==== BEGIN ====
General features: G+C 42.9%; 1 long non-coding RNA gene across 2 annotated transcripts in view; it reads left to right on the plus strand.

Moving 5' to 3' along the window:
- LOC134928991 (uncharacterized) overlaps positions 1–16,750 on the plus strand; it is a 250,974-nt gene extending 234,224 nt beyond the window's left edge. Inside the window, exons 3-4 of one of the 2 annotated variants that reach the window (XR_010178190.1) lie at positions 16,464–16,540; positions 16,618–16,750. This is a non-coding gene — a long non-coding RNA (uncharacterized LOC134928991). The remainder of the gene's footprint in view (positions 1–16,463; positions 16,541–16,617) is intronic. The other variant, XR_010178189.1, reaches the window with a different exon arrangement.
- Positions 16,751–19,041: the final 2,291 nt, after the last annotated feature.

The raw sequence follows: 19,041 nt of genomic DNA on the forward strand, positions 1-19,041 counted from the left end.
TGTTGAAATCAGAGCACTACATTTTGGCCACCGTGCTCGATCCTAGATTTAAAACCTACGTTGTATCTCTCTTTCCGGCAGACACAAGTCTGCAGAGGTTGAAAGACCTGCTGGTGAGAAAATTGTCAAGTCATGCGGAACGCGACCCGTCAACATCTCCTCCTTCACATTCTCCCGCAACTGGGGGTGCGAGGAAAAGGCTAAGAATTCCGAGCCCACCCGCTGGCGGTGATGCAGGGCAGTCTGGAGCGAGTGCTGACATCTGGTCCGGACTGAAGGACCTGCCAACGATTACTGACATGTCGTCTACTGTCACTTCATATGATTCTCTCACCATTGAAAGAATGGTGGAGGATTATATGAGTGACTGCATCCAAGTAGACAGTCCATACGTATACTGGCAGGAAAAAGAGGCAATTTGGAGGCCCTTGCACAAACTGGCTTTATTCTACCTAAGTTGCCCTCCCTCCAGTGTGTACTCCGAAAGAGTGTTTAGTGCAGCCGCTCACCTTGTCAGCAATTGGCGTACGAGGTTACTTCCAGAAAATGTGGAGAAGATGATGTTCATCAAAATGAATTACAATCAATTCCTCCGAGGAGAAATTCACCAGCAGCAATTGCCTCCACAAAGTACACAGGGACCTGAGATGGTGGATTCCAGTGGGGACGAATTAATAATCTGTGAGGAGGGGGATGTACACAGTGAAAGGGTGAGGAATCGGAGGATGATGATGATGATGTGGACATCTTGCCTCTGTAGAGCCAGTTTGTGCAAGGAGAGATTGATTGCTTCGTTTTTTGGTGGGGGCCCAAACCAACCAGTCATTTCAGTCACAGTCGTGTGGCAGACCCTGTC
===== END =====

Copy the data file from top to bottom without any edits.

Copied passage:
General features: G+C 42.9%; 1 long non-coding RNA gene across 2 annotated transcripts in view; it reads left to right on the plus strand.

Moving 5' to 3' along the window:
- LOC134928991 (uncharacterized) overlaps positions 1–16,750 on the plus strand; it is a 250,974-nt gene extending 234,224 nt beyond the window's left edge. Inside the window, exons 3-4 of one of the 2 annotated variants that reach the window (XR_010178190.1) lie at positions 16,464–16,540; positions 16,618–16,750. This is a non-coding gene — a long non-coding RNA (uncharacterized LOC134928991). The remainder of the gene's footprint in view (positions 1–16,463; positions 16,541–16,617) is intronic. The other variant, XR_010178189.1, reaches the window with a different exon arrangement.
- Positions 16,751–19,041: the final 2,291 nt, after the last annotated feature.

The raw sequence follows: 19,041 nt of genomic DNA on the forward strand, positions 1-19,041 counted from the left end.
TGTTGAAATCAGAGCACTACATTTTGGCCACCGTGCTCGATCCTAGATTTAAAACCTACGTTGTATCTCTCTTTCCGGCAGACACAAGTCTGCAGAGGTTGAAAGACCTGCTGGTGAGAAAATTGTCAAGTCATGCGGAACGCGACCCGTCAACATCTCCTCCTTCACATTCTCCCGCAACTGGGGGTGCGAGGAAAAGGCTAAGAATTCCGAGCCCACCCGCTGGCGGTGATGCAGGGCAGTCTGGAGCGAGTGCTGACATCTGGTCCGGACTGAAGGACCTGCCAACGATTACTGACATGTCGTCTACTGTCACTTCATATGATTCTCTCACCATTGAAAGAATGGTGGAGGATTATATGAGTGACTGCATCCAAGTAGACAGTCCATACGTATACTGGCAGGAAAAAGAGGCAATTTGGAGGCCCTTGCACAAACTGGCTTTATTCTACCTAAGTTGCCCTCCCTCCAGTGTGTACTCCGAAAGAGTGTTTAGTGCAGCCGCTCACCTTGTCAGCAATTGGCGTACGAGGTTACTTCCAGAAAATGTGGAGAAGATGATGTTCATCAAAATGAATTACAATCAATTCCTCCGAGGAGAAATTCACCAGCAGCAATTGCCTCCACAAAGTACACAGGGACCTGAGATGGTGGATTCCAGTGGGGACGAATTAATAATCTGTGAGGAGGGGGATGTACACAGTGAAAGGGTGAGGAATCGGAGGATGATGATGATGATGTGGACATCTTGCCTCTGTAGAGCCAGTTTGTGCAAGGAGAGATTGATTGCTTCGTTTTTTGGTGGGGGCCCAAACCAACCAGTCATTTCAGTCACAGTCGTGTGGCAGACCCTGTC